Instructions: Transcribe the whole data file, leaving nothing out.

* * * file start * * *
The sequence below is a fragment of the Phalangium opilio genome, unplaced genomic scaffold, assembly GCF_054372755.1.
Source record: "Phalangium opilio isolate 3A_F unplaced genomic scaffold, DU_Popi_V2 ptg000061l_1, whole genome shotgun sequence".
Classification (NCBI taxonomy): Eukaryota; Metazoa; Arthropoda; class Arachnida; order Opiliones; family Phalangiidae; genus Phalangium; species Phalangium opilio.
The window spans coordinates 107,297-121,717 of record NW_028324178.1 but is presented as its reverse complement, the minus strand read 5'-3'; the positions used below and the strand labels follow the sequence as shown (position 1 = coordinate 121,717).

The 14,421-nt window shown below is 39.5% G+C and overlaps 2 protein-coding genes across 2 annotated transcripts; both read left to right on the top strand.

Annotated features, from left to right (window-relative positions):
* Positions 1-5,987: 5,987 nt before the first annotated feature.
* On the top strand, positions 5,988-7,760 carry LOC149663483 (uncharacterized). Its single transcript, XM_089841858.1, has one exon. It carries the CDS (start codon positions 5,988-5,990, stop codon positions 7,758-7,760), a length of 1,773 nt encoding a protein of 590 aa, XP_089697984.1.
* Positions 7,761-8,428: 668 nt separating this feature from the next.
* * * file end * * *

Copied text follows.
The sequence below is a fragment of the Phalangium opilio genome, unplaced genomic scaffold, assembly GCF_054372755.1.
Source record: "Phalangium opilio isolate 3A_F unplaced genomic scaffold, DU_Popi_V2 ptg000061l_1, whole genome shotgun sequence".
Classification (NCBI taxonomy): Eukaryota; Metazoa; Arthropoda; class Arachnida; order Opiliones; family Phalangiidae; genus Phalangium; species Phalangium opilio.
The window spans coordinates 107,297-121,717 of record NW_028324178.1 but is presented as its reverse complement, the minus strand read 5'-3'; the positions used below and the strand labels follow the sequence as shown (position 1 = coordinate 121,717).

The 14,421-nt window shown below is 39.5% G+C and overlaps 2 protein-coding genes across 2 annotated transcripts; both read left to right on the top strand.

Annotated features, from left to right (window-relative positions):
* Positions 1-5,987: 5,987 nt before the first annotated feature.
* On the top strand, positions 5,988-7,760 carry LOC149663483 (uncharacterized). Its single transcript, XM_089841858.1, has one exon. It carries the CDS (start codon positions 5,988-5,990, stop codon positions 7,758-7,760), a length of 1,773 nt encoding a protein of 590 aa, XP_089697984.1.
* Positions 7,761-8,428: 668 nt separating this feature from the next.